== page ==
About Alan Turing
Alan Turing (1912-1954) was a brilliant mathematician, World War II code-breaker, founder of computer science, philosopher and theoretical biologist.
His pre-war work laid down the theoretical plan for a programmable computer (“On Computable Numbers, with an Application to the Entscheidungsproblem”), and after the war he was closely involved in the design and programming of the world’s earliest computing machines. He designed the ACE (Automatic Computing Engine) built by the UK Government, wrote programming manuals, published papers on mathematical biology and founded the discipline of artificial intelligence.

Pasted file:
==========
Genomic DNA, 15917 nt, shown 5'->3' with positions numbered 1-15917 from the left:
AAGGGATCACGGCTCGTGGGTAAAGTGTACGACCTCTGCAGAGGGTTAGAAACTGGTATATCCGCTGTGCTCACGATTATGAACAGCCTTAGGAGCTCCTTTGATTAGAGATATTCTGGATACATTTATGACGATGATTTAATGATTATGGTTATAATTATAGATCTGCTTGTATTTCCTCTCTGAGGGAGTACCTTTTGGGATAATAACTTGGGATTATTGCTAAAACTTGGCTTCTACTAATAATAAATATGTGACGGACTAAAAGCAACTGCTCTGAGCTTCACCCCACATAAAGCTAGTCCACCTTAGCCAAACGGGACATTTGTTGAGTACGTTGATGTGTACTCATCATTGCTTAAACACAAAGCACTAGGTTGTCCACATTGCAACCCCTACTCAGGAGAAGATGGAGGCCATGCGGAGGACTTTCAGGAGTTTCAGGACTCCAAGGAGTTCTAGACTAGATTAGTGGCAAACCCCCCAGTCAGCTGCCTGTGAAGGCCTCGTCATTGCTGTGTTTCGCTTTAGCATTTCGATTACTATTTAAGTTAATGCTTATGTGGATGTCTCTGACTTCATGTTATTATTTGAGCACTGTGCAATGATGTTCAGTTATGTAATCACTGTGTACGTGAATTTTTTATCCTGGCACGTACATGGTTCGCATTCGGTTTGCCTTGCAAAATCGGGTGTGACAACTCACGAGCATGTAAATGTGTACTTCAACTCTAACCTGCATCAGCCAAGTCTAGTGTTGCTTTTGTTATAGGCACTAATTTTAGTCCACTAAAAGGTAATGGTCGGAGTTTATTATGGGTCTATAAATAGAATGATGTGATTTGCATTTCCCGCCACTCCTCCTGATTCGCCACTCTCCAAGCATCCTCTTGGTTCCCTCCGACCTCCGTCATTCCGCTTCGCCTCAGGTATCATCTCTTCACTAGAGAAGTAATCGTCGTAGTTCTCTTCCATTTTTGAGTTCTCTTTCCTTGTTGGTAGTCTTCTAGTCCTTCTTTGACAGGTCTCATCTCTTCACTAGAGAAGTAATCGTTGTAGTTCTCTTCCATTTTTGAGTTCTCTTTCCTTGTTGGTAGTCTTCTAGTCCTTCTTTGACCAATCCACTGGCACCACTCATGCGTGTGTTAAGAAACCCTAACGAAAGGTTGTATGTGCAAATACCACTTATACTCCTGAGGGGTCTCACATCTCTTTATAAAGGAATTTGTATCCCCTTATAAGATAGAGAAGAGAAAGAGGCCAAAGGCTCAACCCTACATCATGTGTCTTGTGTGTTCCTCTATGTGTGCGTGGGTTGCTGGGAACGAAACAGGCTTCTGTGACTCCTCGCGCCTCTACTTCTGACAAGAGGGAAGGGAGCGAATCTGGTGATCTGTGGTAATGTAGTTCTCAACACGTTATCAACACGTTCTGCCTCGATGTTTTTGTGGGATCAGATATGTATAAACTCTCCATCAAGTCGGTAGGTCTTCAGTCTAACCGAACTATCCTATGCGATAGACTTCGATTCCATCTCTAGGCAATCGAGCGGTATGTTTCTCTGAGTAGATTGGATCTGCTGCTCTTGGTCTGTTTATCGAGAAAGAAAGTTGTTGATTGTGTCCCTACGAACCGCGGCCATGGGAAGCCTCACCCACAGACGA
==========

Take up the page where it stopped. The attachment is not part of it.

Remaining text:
"We can only see a short distance ahead, but we can see plenty there that needs to be done."
"I believe that at the end of the century the use of words and general educated opinion will have altered so much that one will be able to speak of machines thinking without expecting to be contradicted."
"Science is a differential equation. Religion is a boundary condition."
"A computer would deserve to be called intelligent if it could deceive a human into believing that it was human."
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